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Diary: Lambing may be over, but the work is not

This week marked the end of lambing 2022 for Clodagh Hughes. In this week’s sheep update, she reflects on the season and the experience she has gained in this field in recent years.

I cannot believe that, as I write this week’s entry, my lambing for 2022 is officially over, as of two nights ago.

I had a welcomed wee break between the last few ewes to lamb, which, meant I caught up on some much-needed sleep and was able to update some of my farm records.

During the heady weeks of lambing, simple tasks such as counting and note-taking become huge jobs that I tend to leave until everything has calmed down and I can focus on recording births, deaths, ewes with any issues and so on.

These records are a tool in helping a farmer plan for the next breeding and lambing seasons.

They also provide me with a good indication of where I may have gone wrong myself as well as noting down positive actions and lessons learned.

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Overall, looking back on the last five weeks or so, I am very happy with both my sheep and my performance this year. Nothing beats experience and practical hands-on-the job work.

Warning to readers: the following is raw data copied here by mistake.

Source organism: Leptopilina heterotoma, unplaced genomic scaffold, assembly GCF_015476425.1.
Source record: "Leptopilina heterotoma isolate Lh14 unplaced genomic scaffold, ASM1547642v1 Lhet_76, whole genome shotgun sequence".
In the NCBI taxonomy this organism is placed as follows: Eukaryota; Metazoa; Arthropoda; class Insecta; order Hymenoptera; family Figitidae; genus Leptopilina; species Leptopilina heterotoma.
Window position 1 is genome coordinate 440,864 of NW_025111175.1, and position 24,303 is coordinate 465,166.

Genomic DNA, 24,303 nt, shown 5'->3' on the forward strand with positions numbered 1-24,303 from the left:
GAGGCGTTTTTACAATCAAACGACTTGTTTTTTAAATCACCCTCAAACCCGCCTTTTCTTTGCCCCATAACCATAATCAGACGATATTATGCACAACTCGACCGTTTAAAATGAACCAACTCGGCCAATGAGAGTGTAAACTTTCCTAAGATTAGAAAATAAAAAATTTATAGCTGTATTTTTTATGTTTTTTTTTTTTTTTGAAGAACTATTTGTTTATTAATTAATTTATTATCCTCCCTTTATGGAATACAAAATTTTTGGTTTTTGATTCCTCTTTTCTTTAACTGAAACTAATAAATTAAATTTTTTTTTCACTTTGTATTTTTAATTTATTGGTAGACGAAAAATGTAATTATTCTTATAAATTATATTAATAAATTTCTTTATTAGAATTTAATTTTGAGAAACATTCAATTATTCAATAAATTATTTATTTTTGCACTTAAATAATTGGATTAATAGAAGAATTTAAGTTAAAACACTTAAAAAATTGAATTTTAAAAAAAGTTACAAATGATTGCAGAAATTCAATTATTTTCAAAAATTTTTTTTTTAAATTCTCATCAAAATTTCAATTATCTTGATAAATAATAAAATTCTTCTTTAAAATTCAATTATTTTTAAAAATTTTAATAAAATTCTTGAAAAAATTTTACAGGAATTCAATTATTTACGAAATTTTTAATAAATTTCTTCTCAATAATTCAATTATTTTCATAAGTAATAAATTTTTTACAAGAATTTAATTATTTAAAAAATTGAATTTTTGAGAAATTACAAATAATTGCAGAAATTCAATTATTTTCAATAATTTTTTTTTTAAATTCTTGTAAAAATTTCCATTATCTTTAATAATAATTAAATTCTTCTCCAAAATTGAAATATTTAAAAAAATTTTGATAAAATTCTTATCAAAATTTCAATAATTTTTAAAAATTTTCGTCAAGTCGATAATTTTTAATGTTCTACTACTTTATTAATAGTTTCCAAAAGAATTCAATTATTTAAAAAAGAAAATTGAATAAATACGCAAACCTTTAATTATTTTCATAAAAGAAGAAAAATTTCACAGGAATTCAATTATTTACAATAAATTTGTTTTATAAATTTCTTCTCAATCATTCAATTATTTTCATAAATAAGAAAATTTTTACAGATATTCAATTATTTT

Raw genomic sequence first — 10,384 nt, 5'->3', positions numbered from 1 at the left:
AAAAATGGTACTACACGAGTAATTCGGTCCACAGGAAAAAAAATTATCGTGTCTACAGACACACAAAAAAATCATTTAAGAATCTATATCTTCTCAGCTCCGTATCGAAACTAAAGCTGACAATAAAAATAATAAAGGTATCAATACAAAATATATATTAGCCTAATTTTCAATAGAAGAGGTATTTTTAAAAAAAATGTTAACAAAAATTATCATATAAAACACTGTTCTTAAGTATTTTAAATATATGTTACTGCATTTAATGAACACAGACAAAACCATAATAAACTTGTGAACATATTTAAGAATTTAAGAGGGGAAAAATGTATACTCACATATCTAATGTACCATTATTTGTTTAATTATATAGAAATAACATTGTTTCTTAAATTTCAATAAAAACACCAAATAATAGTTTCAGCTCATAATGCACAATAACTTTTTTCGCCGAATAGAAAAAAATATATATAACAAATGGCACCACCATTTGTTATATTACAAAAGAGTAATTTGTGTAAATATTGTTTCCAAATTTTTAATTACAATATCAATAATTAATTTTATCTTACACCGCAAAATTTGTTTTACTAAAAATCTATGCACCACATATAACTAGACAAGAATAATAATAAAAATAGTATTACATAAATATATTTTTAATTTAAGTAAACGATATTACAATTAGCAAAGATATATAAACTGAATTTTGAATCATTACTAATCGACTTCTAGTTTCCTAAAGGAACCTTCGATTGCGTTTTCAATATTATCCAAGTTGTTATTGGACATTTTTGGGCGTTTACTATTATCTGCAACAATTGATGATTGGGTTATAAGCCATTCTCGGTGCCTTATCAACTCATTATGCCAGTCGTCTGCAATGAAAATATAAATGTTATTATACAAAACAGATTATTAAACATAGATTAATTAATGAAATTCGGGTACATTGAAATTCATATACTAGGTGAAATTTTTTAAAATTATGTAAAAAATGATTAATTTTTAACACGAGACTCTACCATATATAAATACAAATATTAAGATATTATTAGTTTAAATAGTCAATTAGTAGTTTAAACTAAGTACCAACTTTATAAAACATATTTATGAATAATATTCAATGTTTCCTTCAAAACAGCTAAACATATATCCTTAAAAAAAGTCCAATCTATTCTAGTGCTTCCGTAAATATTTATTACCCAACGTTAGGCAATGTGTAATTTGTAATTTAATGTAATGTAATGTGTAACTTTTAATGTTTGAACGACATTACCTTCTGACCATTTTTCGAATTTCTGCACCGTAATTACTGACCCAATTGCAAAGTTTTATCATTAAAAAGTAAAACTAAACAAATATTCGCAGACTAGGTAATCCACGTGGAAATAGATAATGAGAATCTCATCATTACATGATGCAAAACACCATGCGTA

I had remarked to myself how, last year, I had thought lambing had gone well, but, in comparison to this year’s event, it was not as good as I thought.


And I can only put this down to all I have learned in the few years I have been lambing by myself, reading good shepherd books, and speaking with dedicated older and much more experienced sheep farmers.

I genuinely felt more relaxed and less anxious during any difficult lambing situations this year.

I was confidently able to lamb a few of my ewes, that were carrying 3 and 4 lambs, where the lambs were coming 2 or 3 at a time through the birth canal.

Simply by being patient, gentle and using any knowledge gained from lambing with my vets previously on the farm.

I only had to call my vet out twice, and, these were serious instances where only a vet will do.

Unfortunately, I suffered a few losses because of unforeseen complications and, as we all accept by now, the inevitable losses you incur as a sheep farmer, or any livestock farmer for that matter.

Turn-out and post-lambing care 

But, as I say, overall, a good lambing season for 2022 and just yesterday evening, I got all my lovely new, healthy lambs and their brilliant mother ewes out onto fresh spring grass.

It is one of the best feelings, folks and already my workload has lessened as I would need to feed my ewes as much meal or hay as good grass is a great natural provider of nutrition.

And, in case you did not know, from a week old or even sooner, the lambs start to nibble hay, grass and specially formulated lamb feed that starts their amazing ruminant stomach to develop in preparation for when their mothers wean them off milk in a few months.

Some of them are even chewing the cud already! It is very cute to see their wee mouths chewing away.

So, although that is the toughest part over, I am still plenty busy with them.

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